The UK’s new farm subsidy system is known as the Environmental Land Management Scheme (ELMS), based on the premise of paying ‘public money for public goods’. The aim is that payments reward farmers for improving their natural capital. There will be three different schemes under ELMS; Sustainable Farming Incentive (SFI), Local Nature Recovery (LNR) and Landscape Recovery.
The Sustainable Farming Incentive (SFI)
The Sustainable Farming Incentive aims to improve soil health, as this is critical for improving biodiversity as well as generating more healthy crops. It will be accessible to all farmers, with the aim of being straightforward to understand and follow.
There are currently eight SFI standards that farmers can use to class their land and within each standard there are three payment categories (introductory, intermediate and advanced) depending on how much of the criteria the land fulfils. To get into a higher payment bracket, additional activity need to be undertaken to qualify. Some of these activities are very similar to those seen before under BPS, such as buffer strips and hedgerow managements, however, newer activities include reducing inputs and soil testing for organic matter.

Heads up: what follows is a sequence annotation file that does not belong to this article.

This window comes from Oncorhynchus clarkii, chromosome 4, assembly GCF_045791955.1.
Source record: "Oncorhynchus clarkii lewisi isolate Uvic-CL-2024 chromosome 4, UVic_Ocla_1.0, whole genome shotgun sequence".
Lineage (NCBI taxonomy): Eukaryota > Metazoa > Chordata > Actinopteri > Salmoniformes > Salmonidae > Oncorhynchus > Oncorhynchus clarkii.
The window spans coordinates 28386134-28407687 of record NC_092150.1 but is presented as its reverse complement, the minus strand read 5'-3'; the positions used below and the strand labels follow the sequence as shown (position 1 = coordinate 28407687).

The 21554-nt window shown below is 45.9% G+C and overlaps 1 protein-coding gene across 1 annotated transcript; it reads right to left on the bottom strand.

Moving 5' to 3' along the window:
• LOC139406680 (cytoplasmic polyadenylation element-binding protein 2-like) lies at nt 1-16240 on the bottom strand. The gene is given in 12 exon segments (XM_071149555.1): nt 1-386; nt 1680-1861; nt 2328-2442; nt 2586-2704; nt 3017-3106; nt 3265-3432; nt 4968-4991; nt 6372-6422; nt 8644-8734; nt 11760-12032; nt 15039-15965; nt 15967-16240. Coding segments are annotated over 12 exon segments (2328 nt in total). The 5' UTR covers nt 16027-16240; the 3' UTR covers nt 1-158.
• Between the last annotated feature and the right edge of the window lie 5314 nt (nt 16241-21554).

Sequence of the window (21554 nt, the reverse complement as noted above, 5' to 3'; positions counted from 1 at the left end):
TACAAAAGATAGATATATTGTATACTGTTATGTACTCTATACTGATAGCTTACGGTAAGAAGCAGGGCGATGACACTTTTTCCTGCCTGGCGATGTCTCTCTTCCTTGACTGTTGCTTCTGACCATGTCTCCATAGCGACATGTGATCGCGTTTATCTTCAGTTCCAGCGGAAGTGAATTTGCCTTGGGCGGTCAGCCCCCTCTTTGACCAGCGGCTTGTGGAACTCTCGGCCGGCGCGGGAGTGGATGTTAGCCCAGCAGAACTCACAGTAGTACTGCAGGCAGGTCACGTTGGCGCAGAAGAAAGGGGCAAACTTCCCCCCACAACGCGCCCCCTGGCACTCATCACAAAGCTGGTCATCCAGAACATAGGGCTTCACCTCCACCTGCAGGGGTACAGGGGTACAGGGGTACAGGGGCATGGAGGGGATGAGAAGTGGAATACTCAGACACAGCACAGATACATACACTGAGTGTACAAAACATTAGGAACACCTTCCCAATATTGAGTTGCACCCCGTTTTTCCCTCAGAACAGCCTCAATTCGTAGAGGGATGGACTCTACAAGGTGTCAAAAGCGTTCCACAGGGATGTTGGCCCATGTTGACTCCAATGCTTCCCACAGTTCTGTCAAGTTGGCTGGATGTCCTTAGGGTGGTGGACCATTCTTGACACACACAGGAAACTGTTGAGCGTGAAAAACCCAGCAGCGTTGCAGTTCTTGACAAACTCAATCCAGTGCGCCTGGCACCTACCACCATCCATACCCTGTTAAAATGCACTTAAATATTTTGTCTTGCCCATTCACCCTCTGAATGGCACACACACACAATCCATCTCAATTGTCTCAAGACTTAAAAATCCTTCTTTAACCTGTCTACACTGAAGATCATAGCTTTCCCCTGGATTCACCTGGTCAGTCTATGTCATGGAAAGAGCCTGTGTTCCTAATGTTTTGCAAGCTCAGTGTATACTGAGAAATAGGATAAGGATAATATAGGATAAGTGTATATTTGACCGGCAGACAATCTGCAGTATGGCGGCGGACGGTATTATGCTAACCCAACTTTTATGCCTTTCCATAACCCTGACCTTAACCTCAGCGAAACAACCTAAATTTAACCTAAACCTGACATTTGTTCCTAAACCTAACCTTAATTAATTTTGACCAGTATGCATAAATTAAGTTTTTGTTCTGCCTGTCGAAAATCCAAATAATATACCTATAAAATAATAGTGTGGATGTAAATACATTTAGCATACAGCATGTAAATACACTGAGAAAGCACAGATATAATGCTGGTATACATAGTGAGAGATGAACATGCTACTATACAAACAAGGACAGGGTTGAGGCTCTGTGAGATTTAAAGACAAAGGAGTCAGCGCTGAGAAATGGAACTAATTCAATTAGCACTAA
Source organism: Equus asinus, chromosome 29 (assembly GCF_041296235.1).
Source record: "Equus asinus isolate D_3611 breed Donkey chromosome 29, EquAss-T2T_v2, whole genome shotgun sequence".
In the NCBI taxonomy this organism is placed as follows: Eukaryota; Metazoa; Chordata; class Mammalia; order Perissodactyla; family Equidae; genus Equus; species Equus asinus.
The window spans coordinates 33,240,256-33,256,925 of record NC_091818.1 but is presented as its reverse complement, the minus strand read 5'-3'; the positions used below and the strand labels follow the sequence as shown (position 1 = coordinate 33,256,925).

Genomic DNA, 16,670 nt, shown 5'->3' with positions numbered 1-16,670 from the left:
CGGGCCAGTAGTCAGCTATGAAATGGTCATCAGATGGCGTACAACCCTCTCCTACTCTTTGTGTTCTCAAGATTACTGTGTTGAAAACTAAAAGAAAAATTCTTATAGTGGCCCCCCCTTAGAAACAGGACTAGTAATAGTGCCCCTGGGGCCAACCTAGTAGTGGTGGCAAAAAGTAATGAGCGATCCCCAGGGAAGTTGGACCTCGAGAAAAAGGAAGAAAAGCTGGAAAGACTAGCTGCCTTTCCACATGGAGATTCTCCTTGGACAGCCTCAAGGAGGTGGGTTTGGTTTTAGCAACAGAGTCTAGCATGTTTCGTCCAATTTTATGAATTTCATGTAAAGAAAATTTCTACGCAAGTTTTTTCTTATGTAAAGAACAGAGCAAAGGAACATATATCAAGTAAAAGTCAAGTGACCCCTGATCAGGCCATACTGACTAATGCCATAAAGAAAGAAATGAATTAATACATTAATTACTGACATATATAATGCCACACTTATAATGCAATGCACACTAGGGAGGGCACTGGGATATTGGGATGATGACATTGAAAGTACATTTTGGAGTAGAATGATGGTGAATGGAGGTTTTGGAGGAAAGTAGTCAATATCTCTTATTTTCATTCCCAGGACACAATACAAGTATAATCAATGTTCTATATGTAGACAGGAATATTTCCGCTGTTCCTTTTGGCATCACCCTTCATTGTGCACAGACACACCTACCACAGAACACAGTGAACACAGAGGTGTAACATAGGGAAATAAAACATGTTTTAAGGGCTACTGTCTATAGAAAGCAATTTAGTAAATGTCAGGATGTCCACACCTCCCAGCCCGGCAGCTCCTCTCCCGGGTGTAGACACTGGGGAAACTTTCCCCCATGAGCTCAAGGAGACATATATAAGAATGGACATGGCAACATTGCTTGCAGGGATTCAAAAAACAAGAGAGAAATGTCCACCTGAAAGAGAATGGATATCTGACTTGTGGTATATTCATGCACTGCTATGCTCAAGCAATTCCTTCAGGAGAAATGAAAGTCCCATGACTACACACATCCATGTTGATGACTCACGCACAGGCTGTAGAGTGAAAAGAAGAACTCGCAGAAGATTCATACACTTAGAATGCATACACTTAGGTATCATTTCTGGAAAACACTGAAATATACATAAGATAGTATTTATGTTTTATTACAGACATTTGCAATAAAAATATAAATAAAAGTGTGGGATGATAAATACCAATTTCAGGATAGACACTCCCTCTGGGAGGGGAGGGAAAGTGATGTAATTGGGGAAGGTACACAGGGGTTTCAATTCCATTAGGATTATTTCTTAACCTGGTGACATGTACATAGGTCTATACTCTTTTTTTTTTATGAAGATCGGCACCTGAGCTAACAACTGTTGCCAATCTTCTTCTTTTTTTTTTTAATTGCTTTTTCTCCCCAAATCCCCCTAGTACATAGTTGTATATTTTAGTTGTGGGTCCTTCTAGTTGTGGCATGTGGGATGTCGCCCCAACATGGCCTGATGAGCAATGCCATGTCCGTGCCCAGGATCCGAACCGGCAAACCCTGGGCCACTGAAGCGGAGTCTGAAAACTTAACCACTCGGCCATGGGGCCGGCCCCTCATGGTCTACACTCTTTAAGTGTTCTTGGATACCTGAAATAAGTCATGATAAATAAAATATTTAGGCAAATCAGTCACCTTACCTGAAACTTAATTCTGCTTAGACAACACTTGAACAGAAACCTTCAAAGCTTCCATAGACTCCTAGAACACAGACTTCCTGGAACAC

Local Nature Recovery (LNR)
The LNR scheme is designed to pay more for environmental purposes rather than environmental improvements. The scheme sets various targets within local regions that a group of farmers can tackle together. This may include anything from flood protection along a section of river to controlling invasive species.
Landscape Recovery aims to tackle large scale environmental changes (for projects between 500 to 5,000 hectares). Under this scheme, groups of landowners are encouraged to co-operate to create an outstanding area that wouldn’t have been possible for them to create individually. There are already pilot projects underway, which will eventually be worth circa £800 million per year.
We have provided advice to landowners as to how best to collaborate when working together to deliver Landscape Recovery schemes. There are both detailed commercial and tax issues which need to be considered.
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